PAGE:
The emergence of safety concerns surrounding self-driving cars due to frequent traffic accidents has prompted researchers to seek solutions. In response, a team of scientists from the Korea Research Institute of Chemical Technology (KRICT) and Kyungpook National University (KNU) has developed a groundbreaking material capable of preventing car accidents caused by signal distortion.
By healing scratches on the sensor surface of self-driving cars, this self-healing lens material holds the potential to increase the longevity of the product and pave the way for future technologies that can mitigate malfunctions resulting from surface damage.
The lens material plays a crucial role in collecting and dispersing light, making it an essential component in various optical devices like cameras, cell phones, and glasses. However, if the lens surface sustains scratches, the resulting damage can severely distort the image or optical signal received by the device. In addition, in recent times, there has been a surge in traffic accidents caused by recognition errors and malfunctions in vision systems, such as LiDAR sensors and image sensors of self-driving cars. Consequently, public confidence in the safety of autonomous vehicles has diminished.
To address this challenge, the joint research team from KRICT and KNU has successfully developed a transparent lens material capable of eliminating scratches on the sensor surface within a mere 60 seconds. This is achieved by focusing sunlight using a simple tool like a magnifying glass.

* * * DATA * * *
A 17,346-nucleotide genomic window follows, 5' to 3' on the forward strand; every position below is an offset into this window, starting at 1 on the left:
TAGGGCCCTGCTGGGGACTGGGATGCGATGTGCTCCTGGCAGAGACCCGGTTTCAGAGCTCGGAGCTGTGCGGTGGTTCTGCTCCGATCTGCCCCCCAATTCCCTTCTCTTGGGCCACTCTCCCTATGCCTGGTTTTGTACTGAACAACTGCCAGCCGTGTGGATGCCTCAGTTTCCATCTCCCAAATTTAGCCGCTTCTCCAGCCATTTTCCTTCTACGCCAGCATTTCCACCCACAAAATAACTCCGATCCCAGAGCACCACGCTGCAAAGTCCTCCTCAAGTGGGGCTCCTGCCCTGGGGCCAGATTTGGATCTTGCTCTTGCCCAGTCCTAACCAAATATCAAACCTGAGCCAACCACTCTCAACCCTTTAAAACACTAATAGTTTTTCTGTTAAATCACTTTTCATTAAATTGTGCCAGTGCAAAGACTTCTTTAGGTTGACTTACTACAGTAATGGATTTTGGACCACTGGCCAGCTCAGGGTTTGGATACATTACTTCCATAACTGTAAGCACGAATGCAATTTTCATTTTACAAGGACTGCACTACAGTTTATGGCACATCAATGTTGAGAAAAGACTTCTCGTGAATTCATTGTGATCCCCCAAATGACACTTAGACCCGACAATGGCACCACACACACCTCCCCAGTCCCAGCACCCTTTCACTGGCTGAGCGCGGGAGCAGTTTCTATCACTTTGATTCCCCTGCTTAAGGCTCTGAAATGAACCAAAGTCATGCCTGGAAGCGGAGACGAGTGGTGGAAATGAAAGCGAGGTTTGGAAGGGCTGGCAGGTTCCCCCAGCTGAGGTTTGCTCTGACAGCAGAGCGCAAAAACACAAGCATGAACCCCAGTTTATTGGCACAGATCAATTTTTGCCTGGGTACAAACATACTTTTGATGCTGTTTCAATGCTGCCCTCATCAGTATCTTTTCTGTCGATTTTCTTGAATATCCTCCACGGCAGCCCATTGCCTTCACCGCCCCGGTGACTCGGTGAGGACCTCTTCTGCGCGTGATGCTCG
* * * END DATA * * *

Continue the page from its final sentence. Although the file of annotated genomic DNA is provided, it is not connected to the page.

The key to effective self-healing lies in the freedom of molecular movement within the polymer. Typically, flexible materials exhibit superior self-healing performance. However, lenses and protective coatings are typically made from rigid materials, making it difficult to incorporate a self-healing function.
To overcome this obstacle, the research team combined a thiourethane structure, already employed as a lens material, with a transparent photothermal dye, thereby creating a “dynamic chemical bond.” This bond enables the polymers to repetitively disassemble and recombine when exposed to sunlight.
The developed transparent organic photothermal dye selectively absorbs light within a specific near-infrared wavelength range (850–1050 nm), avoiding interference with the visible light region (350–850 nm) used by image sensors and the near-infrared region (~1550 nm) employed by LiDAR sensors.
When the photothermal dyes absorb sunlight, the surface temperature of the lens material increases as the light energy converts to thermal energy. Consequently, this elevated surface temperature enables the self-healing of surface scratches through repeated dissociation and recombination of chemical bonds within the polythiourethane structure.
Remarkably, the developed lens material exhibits flawless self-healing even when scratches intersect while maintaining exceptional resilience. Furthermore, it consistently retains 100% self-healing efficiency, even after repeating the process of scratching and healing in the same location more than five times.
Dr. Lee Young Kuk, the president of KRICT, heralded this breakthrough as a platform technology that synthesizes self-healing lens materials using an affordable high-refractive polymer material and a photothermal dye. Anticipated to find widespread application in autonomous vehicle sensors, as well as glasses and cameras, this technology holds immense promise in enhancing the safety and durability of self-driving cars.
By effectively addressing the safety concerns associated with signal distortion, this self-healing lens material marks a significant step forward in the evolution of autonomous vehicles.